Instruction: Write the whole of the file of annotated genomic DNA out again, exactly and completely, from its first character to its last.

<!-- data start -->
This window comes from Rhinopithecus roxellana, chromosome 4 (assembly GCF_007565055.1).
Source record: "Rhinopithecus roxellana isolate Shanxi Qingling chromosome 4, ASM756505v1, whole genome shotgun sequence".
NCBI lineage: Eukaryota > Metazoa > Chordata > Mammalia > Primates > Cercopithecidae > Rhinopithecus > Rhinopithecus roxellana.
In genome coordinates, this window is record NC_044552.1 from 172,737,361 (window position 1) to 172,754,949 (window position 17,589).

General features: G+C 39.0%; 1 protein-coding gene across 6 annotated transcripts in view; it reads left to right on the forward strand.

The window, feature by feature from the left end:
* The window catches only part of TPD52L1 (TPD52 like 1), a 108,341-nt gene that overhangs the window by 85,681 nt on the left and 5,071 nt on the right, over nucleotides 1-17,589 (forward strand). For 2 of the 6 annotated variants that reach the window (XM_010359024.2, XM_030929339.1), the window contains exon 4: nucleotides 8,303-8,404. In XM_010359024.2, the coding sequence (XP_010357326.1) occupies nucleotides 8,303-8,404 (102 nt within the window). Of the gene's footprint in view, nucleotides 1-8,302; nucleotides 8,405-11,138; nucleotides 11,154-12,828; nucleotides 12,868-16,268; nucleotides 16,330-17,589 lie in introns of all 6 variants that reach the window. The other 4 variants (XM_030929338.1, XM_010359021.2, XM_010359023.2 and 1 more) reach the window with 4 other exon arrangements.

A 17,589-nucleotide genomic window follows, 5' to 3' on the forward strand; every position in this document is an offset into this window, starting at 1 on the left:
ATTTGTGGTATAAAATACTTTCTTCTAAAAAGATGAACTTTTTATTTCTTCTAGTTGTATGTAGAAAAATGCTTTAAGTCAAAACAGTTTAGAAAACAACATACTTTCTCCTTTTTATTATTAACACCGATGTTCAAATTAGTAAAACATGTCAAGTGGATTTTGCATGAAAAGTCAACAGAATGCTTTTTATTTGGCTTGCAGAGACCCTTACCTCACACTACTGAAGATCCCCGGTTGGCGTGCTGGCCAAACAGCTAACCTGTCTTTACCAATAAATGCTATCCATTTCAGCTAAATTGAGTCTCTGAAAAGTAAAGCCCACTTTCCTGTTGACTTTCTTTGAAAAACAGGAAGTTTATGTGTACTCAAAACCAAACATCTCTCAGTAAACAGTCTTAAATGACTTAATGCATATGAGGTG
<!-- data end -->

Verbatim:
This window comes from Rhinopithecus roxellana, chromosome 4 (assembly GCF_007565055.1).
Source record: "Rhinopithecus roxellana isolate Shanxi Qingling chromosome 4, ASM756505v1, whole genome shotgun sequence".
NCBI lineage: Eukaryota > Metazoa > Chordata > Mammalia > Primates > Cercopithecidae > Rhinopithecus > Rhinopithecus roxellana.
In genome coordinates, this window is record NC_044552.1 from 172,737,361 (window position 1) to 172,754,949 (window position 17,589).

General features: G+C 39.0%; 1 protein-coding gene across 6 annotated transcripts in view; it reads left to right on the forward strand.

The window, feature by feature from the left end:
* The window catches only part of TPD52L1 (TPD52 like 1), a 108,341-nt gene that overhangs the window by 85,681 nt on the left and 5,071 nt on the right, over nucleotides 1-17,589 (forward strand). For 2 of the 6 annotated variants that reach the window (XM_010359024.2, XM_030929339.1), the window contains exon 4: nucleotides 8,303-8,404. In XM_010359024.2, the coding sequence (XP_010357326.1) occupies nucleotides 8,303-8,404 (102 nt within the window). Of the gene's footprint in view, nucleotides 1-8,302; nucleotides 8,405-11,138; nucleotides 11,154-12,828; nucleotides 12,868-16,268; nucleotides 16,330-17,589 lie in introns of all 6 variants that reach the window. The other 4 variants (XM_030929338.1, XM_010359021.2, XM_010359023.2 and 1 more) reach the window with 4 other exon arrangements.

A 17,589-nucleotide genomic window follows, 5' to 3' on the forward strand; every position in this document is an offset into this window, starting at 1 on the left:
ATTTGTGGTATAAAATACTTTCTTCTAAAAAGATGAACTTTTTATTTCTTCTAGTTGTATGTAGAAAAATGCTTTAAGTCAAAACAGTTTAGAAAACAACATACTTTCTCCTTTTTATTATTAACACCGATGTTCAAATTAGTAAAACATGTCAAGTGGATTTTGCATGAAAAGTCAACAGAATGCTTTTTATTTGGCTTGCAGAGACCCTTACCTCACACTACTGAAGATCCCCGGTTGGCGTGCTGGCCAAACAGCTAACCTGTCTTTACCAATAAATGCTATCCATTTCAGCTAAATTGAGTCTCTGAAAAGTAAAGCCCACTTTCCTGTTGACTTTCTTTGAAAAACAGGAAGTTTATGTGTACTCAAAACCAAACATCTCTCAGTAAACAGTCTTAAATGACTTAATGCATATGAGGTG